Hewlett-Packard’s NetServer Division - #3 to Get Ready, or #4 to Go?

  • Written By: R. Krause
  • Published: March 27 2000


Vendor Genesis

Hewlett-Packard (HP) was formed in 1939 by Bill Hewlett and David Packard, starting out in the famous garage behind Mr. Packard's house in Palo Alto, CA. The first product was a resistance capacity audio oscillator, an instrument used to test sound equipment. HP continued to grow through design and production of instruments and test equipment.

HP's first entry into a computer-related business was in 1958, when it acquired a graphics-recorder business. This grew into HP's printer business, one of the world's largest. HP continued to expand its product portfolio, including medical devices and analytical instrumentation, primarily through acquisition.

In 1999, Hewlett-Packard decided to split the company into two separate companies. The computing-products retained the name Hewlett-Packard; the new company, called "Agilent Technologies", encompasses the test and Measurement (T&M), chemical analysis, medical, and semiconductor product lines. Because of this split, the revenues and earnings figures for 1999 do not "map" (vis--vis trends) to 1998. In

1966, HP developed its first computer, the HP 2116A. This product was originally designed as a test and measurement equipment controller. This eventually led to the development of the business-focused HP 3000 minicomputer in 1972. In the early 1980's, Hewlett-Packard produced the HP-85, their first PC, and in 1986 HP introduced its first Reduced Instruction Set Computing (RISC) machine.

Hewlett-Packard now provides personal computers, printers, workstations, notebook computers, and servers. There are three different server product sets, using three different architectures:

  1. The HP 3000 series, which uses the MPE operating system

  2. The HP 9000 series, HP's Unix product line, running HP-UX (HP's Unix version) on PA-RISC architecture

  3. The HP NetServer series, their Intel-based, Windows NT-focused servers

Although the first two products are interesting, and the HP 9000 is a high-performing Unix system, we will be discussing only the NetServer in this Note.

Hewlett-Packard derives approximately 85% of its revenues from product sales, with the remaining 15% coming from services. The markets in which HP competes include desktop PCs, notebook PCs, workstations, printers, storage, and servers.

HP is the world leader in printers, and is a key player in all the other markets mentioned. HP's revenues for fiscal 1999 were approximately $42.4 Billion, with income of approximately $3.5 Billion. Growth rates for the 1998-1999 period are not applicable due to the HP/Agilent split. However, in years prior to the split HP's revenue growth was approximately 11% per year, with income growth approximately 12% per year. Income grew faster than revenue, a trend we expect to see continue post-split.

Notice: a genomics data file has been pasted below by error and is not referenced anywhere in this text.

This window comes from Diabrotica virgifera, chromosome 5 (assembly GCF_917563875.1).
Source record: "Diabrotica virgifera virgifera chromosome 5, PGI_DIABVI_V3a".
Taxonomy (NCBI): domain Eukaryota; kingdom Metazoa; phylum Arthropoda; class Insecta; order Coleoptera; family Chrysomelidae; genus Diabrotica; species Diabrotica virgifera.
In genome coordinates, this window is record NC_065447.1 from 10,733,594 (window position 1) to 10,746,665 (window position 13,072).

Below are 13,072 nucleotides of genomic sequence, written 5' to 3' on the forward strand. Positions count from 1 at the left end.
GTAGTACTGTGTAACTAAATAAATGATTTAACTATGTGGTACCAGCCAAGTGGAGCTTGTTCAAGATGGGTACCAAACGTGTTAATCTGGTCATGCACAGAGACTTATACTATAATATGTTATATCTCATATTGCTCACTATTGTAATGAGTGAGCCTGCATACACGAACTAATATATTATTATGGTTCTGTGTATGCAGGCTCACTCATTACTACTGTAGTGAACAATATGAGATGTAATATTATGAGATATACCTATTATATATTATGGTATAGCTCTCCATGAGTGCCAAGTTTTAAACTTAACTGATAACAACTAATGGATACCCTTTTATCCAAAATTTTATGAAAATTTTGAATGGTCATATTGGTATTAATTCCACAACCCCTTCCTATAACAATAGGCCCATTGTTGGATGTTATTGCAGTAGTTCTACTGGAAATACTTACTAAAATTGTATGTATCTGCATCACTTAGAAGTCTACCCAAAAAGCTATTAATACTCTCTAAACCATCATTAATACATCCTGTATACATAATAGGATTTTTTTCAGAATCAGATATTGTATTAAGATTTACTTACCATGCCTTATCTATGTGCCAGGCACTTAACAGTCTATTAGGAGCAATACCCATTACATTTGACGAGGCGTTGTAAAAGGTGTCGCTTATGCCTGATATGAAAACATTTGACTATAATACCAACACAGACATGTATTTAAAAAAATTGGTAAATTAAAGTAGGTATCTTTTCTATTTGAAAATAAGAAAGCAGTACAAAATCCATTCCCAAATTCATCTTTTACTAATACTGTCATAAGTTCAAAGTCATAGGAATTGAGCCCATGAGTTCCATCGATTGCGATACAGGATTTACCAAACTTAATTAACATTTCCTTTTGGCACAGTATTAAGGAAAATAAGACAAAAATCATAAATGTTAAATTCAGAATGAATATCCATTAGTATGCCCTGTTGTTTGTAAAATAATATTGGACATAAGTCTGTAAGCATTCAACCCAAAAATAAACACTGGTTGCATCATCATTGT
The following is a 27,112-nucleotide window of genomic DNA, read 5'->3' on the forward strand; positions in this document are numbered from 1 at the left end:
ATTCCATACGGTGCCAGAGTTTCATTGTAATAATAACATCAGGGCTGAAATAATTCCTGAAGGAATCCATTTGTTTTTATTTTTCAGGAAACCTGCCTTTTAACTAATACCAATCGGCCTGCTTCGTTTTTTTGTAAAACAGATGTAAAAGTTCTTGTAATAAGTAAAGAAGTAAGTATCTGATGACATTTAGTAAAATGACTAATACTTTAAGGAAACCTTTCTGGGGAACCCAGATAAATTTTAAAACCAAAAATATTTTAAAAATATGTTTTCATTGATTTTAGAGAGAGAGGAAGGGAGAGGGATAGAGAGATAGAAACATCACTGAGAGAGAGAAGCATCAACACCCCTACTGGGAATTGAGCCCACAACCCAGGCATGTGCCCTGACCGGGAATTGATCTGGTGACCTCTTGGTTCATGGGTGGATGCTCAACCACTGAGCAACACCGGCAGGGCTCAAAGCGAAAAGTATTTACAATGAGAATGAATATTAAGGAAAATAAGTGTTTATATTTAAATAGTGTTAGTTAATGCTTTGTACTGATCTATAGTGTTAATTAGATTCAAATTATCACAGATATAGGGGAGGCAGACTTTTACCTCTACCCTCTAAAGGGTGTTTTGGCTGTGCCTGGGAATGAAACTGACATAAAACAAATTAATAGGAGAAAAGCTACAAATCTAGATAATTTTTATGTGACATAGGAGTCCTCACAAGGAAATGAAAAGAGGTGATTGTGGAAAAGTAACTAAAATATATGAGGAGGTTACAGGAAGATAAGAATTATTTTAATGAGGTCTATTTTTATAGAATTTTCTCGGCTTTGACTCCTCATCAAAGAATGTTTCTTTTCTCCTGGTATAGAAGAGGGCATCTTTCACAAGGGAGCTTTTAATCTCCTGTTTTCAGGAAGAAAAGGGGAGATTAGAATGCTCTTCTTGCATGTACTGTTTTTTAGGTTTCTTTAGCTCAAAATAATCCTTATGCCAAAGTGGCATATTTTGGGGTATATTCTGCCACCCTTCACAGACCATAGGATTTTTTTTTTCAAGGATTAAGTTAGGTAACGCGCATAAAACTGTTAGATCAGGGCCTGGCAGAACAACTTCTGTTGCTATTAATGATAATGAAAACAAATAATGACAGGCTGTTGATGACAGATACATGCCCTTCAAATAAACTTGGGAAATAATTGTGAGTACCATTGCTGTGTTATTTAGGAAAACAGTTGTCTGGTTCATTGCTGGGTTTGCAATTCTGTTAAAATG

Vendor Strategy and Trajectory

Hewlett-Packard's corporate computing philosophy is to provide reliable solutions to whatever computing needs customers might have across the spectrum of architectures. These architectures include the Intel x86 architecture, Unix (their HP-UX servers), and their proprietary PA-RISC architecture. With the exception of IBM and possibly Compaq, HP has arguably the broadest set of computing solutions available in the market today.

HP has been a leader in some market areas, including workstations and Unix servers, but has been relegated to fourth place in market share (both US and worldwide) for Intel-based servers. Although fourth place is usually not a bad showing, this is a relatively poor result. HP formerly had third place, and the "Big Four" (Compaq, Dell, IBM, HP) control approximately 75% of the Intel-server market, which means that fifth place is effectively "nowhere".

HP's product strategy is to provide high-availability, high-reliability solutions. This is highlighted by their "Assured Availability" program, which is a joint effort between HP and Marathon Technologies and is discussed later in this Note. In addition, HP has provided redundant systems (power, cooling) in their NetServer line for close to five years, highlighting their commitment to reliability. HP is trying to increase market share by combining their reliability focus with their ability to deliver multiple OS/architecture solutions throughout the enterprise .

Vendor Strengths